Rough Quarters

We arrived in Xi’an in August, 1981. The weather was overcast nearly every day for our first month there. Without a sunrise and sunset, it was difficult to get oriented; my sense of direction was messed up.

I hadn’t known what to expect, coming to Asia. I’d only been outside North America once, visiting Italy in March, 1981, to meet Gauss’s relatives there. I was fine with staying in no-frills European pensions with a bathroom down the hall, but was completely unprepared for China’s gray concrete architecture and haphazard wiring.


Washing jeans on a washboard in our rough cement tub in our rough cement bathroom.


Our kitchen was a plain cement box with a cement sink and cold running water. Washing in an enameled metal basin. The two giant red Thermoses contain boiled water for drinking.


Gauss in our living room. Painted wood floors. Exposed pipes. BUT…we had radiators, which meant heat from November first until March first, a rare privilege reserved for the foreign teachers. Not visible: the spittoon that came standard with the apartment.

Improving Atmosphere

The next morning I was awakened early by the sound of the national anthem played over speakers throughout the neighborhood. To my surprise, I felt a little better. The floor was not skittering with dirty, disgusting things. Gauss had plugged the hole in the bathroom floor with a wad of paper.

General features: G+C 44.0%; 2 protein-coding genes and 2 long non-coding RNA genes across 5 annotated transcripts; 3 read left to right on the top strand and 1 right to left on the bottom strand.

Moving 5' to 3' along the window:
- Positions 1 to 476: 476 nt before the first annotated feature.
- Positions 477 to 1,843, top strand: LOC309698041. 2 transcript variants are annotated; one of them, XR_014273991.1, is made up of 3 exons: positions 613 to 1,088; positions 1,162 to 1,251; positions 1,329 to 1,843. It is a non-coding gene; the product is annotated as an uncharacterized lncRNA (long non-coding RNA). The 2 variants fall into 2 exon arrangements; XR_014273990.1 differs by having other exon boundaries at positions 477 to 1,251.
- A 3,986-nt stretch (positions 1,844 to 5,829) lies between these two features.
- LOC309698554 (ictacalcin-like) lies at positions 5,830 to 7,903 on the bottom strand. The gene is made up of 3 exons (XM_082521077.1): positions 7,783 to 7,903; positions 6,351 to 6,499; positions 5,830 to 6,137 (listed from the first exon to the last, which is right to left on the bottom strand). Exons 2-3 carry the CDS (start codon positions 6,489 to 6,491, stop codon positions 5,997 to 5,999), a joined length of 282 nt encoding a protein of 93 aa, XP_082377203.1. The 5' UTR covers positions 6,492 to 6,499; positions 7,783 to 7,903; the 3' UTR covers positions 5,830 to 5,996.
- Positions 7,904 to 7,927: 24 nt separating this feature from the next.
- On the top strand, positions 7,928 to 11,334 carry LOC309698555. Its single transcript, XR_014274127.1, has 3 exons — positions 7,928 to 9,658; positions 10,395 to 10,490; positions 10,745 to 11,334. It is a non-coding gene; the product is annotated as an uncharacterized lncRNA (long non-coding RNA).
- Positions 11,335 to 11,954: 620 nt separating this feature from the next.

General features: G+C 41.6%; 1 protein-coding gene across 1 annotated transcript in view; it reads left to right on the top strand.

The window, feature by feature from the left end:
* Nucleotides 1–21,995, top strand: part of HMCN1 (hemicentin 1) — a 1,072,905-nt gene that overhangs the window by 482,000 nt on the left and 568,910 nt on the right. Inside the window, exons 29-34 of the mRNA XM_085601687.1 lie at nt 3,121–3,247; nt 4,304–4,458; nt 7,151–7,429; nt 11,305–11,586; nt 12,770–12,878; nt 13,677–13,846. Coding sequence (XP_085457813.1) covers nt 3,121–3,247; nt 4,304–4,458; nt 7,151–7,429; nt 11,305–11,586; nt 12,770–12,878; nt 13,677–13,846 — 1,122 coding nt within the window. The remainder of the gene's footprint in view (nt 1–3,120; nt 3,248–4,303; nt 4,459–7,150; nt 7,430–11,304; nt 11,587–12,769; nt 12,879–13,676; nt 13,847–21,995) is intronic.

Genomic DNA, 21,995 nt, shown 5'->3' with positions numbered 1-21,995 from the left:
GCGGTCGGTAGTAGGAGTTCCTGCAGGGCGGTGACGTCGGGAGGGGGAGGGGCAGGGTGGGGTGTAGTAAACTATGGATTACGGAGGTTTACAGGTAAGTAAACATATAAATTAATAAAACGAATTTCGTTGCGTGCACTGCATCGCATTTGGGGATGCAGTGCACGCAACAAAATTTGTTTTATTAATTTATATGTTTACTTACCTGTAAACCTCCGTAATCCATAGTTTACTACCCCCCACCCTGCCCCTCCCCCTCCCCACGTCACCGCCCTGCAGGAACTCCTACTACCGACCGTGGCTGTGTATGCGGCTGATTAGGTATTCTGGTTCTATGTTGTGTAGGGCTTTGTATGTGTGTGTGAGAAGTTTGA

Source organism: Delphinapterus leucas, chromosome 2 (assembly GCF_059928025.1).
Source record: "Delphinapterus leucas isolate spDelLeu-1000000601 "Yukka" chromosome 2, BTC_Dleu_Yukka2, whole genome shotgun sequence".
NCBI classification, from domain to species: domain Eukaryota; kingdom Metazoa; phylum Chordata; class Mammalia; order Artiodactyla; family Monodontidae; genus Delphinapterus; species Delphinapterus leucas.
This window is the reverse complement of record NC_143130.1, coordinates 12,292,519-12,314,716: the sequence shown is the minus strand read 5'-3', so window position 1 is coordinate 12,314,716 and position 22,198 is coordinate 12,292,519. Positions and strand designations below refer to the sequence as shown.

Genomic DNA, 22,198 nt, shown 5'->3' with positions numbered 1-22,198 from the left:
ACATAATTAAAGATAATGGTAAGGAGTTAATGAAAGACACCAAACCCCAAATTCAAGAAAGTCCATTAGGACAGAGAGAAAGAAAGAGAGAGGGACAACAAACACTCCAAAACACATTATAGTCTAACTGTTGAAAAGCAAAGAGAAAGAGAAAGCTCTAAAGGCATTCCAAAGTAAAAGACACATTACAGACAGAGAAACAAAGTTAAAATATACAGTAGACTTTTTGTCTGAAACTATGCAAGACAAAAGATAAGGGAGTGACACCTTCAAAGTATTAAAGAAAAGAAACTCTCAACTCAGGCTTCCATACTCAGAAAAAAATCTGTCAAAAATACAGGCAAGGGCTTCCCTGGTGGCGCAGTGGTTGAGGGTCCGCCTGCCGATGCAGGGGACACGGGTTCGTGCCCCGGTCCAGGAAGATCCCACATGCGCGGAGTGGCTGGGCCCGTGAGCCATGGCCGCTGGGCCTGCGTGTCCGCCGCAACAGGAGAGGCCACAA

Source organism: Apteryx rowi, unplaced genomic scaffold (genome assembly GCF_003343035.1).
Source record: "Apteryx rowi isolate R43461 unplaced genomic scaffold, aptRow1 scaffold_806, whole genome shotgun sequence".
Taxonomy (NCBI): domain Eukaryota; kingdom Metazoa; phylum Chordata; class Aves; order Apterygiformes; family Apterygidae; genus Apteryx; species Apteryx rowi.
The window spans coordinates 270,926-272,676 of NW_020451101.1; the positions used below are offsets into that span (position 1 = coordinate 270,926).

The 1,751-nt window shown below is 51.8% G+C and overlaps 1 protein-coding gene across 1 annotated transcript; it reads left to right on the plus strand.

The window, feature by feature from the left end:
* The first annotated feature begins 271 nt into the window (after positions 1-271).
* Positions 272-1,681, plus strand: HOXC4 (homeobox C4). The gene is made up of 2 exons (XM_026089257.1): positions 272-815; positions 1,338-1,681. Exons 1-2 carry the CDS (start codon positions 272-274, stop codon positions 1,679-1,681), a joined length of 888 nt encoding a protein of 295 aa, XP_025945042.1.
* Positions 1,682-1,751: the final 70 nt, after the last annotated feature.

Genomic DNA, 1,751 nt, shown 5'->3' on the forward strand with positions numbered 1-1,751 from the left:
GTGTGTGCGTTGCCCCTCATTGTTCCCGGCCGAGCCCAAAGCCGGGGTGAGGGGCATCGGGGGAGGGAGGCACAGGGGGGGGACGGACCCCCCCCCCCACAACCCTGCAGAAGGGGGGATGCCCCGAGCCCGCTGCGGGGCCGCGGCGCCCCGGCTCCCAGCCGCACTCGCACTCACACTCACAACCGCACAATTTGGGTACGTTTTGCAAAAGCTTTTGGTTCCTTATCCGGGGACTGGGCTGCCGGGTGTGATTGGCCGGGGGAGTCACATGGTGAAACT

“If we keep the drains closed, we can probably keep the roaches away,” he said.

I wasn’t entirely convinced.

We went downstairs to the common dining room where the two chefs had cooked a Western style breakfast: eggs fried in a very ample amount of oil; cold, dry toast; and a glass of warm, reconstituted sweetened condensed milk.

One of the first-floor apartments was reserved for visiting personnel, and the other contained common rooms for all the residents: a kitchen with two enormous woks, a dining room that seated eight, a room with a TV and a couple of armchairs, and a storage room. The four upstairs units were for the Foreign Experts—that would be us, and three other English teachers.

A bright spot that morning was meeting the first of those teachers, a nice older English lady named Margaret. She was so English she was almost a caricature of herself. She had bad teeth and an underbite and wore sensible oxfords, a dowdy printed frock and a baggy beige sweater. She measured things in “wee bits” and “spots” and many things to her were “really quite lovely”. Classes hadn’t begun yet, so she invited us up to her apartment a couple of hours later for mid morning coffee. She was “really quite nice,” we thought.

Lunch in the dining room was Chinese style: stir-fried pork and vegetables and decent rice, a big improvement over breakfast. The Chinese customarily take an afternoon nap, so everything shut down after the meal. About 2:30, a young woman named Xiao Luo (“Little Luo”) came by to show us around the university. She was sunny and animated but spoke no English so I had no direct communication with her. Her appearance and demeanor were of a cheerful small-town girl, tidy and straightforward, plainly dressed with simply cut hair. Vanity was discouraged in The People’s Republic in 1981.

Our apartment was on-campus, as was the housing for all University employees and students, so the walk to the main area of classroom buildings was only a couple of blocks. We left the walled area of faculty and staff apartment buildings, crossed an empty road, and passed through a gate in another wall that surrounded the classrooms. The buildings dated from the 1950’s and many were done in grim Soviet style: slab-sided, gray, and ugly.